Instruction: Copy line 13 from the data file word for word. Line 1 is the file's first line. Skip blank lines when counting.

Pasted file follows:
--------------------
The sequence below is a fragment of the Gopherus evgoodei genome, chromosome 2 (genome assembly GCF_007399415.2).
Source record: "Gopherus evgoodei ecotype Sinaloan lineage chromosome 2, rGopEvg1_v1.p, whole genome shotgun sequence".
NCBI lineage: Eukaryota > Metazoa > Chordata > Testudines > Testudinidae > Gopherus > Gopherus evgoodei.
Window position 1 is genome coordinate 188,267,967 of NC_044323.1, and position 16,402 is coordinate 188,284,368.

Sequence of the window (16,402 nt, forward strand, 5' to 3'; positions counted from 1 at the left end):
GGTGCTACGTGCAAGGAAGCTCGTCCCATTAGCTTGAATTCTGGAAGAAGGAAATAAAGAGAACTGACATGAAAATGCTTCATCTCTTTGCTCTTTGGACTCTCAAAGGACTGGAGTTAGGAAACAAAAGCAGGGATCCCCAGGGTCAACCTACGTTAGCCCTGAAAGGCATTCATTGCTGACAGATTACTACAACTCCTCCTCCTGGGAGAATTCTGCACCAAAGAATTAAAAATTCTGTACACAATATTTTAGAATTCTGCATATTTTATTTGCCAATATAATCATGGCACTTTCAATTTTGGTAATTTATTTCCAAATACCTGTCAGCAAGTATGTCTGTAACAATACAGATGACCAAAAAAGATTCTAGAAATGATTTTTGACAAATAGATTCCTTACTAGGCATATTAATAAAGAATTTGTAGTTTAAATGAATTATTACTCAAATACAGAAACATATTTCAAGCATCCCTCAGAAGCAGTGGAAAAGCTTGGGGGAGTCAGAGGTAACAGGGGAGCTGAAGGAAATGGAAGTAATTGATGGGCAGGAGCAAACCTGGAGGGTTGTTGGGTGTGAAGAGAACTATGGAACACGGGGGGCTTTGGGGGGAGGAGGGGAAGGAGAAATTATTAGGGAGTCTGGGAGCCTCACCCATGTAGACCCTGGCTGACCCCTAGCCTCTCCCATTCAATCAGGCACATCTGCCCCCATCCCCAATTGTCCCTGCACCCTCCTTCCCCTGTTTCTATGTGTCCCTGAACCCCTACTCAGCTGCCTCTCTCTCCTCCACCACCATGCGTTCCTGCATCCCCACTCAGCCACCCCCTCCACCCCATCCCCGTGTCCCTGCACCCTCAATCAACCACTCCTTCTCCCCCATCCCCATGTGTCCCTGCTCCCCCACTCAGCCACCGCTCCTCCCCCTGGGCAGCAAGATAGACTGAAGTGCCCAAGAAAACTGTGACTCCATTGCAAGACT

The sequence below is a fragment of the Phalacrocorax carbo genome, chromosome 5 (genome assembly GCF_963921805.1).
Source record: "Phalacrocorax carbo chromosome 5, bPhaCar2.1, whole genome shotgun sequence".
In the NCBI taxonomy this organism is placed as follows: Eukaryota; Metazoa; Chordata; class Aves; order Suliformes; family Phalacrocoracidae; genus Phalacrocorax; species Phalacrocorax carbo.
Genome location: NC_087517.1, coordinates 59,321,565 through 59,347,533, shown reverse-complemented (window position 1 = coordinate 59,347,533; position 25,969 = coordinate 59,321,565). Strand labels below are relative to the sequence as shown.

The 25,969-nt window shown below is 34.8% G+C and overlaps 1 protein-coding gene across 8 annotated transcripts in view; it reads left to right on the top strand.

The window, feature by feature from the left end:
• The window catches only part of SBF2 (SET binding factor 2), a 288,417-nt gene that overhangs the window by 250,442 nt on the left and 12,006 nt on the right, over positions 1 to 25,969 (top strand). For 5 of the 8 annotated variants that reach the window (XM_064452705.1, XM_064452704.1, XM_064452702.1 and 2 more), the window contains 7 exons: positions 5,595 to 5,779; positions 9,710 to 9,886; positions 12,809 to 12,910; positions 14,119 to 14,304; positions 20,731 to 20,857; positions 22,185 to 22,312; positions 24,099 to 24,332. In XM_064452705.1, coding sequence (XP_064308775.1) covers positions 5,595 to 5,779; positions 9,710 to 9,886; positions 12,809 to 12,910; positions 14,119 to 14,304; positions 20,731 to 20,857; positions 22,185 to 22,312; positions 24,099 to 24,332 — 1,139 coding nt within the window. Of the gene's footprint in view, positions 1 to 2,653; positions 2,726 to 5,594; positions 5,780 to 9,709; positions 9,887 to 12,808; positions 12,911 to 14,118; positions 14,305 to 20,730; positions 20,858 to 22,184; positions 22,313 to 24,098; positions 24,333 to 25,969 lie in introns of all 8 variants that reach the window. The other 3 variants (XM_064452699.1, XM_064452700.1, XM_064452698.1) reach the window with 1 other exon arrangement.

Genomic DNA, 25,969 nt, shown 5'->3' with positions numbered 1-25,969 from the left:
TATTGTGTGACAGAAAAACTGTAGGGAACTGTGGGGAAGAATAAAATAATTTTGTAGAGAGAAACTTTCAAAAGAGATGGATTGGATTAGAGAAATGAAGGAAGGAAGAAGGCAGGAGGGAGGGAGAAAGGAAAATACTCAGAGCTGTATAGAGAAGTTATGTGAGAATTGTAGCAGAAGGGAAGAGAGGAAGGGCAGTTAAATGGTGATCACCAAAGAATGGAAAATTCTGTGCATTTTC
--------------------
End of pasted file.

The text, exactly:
• The window catches only part of SBF2 (SET binding factor 2), a 288,417-nt gene that overhangs the window by 250,442 nt on the left and 12,006 nt on the right, over positions 1 to 25,969 (top strand). For 5 of the 8 annotated variants that reach the window (XM_064452705.1, XM_064452704.1, XM_064452702.1 and 2 more), the window contains 7 exons: positions 5,595 to 5,779; positions 9,710 to 9,886; positions 12,809 to 12,910; positions 14,119 to 14,304; positions 20,731 to 20,857; positions 22,185 to 22,312; positions 24,099 to 24,332. In XM_064452705.1, coding sequence (XP_064308775.1) covers positions 5,595 to 5,779; positions 9,710 to 9,886; positions 12,809 to 12,910; positions 14,119 to 14,304; positions 20,731 to 20,857; positions 22,185 to 22,312; positions 24,099 to 24,332 — 1,139 coding nt within the window. Of the gene's footprint in view, positions 1 to 2,653; positions 2,726 to 5,594; positions 5,780 to 9,709; positions 9,887 to 12,808; positions 12,911 to 14,118; positions 14,305 to 20,730; positions 20,858 to 22,184; positions 22,313 to 24,098; positions 24,333 to 25,969 lie in introns of all 8 variants that reach the window. The other 3 variants (XM_064452699.1, XM_064452700.1, XM_064452698.1) reach the window with 1 other exon arrangement.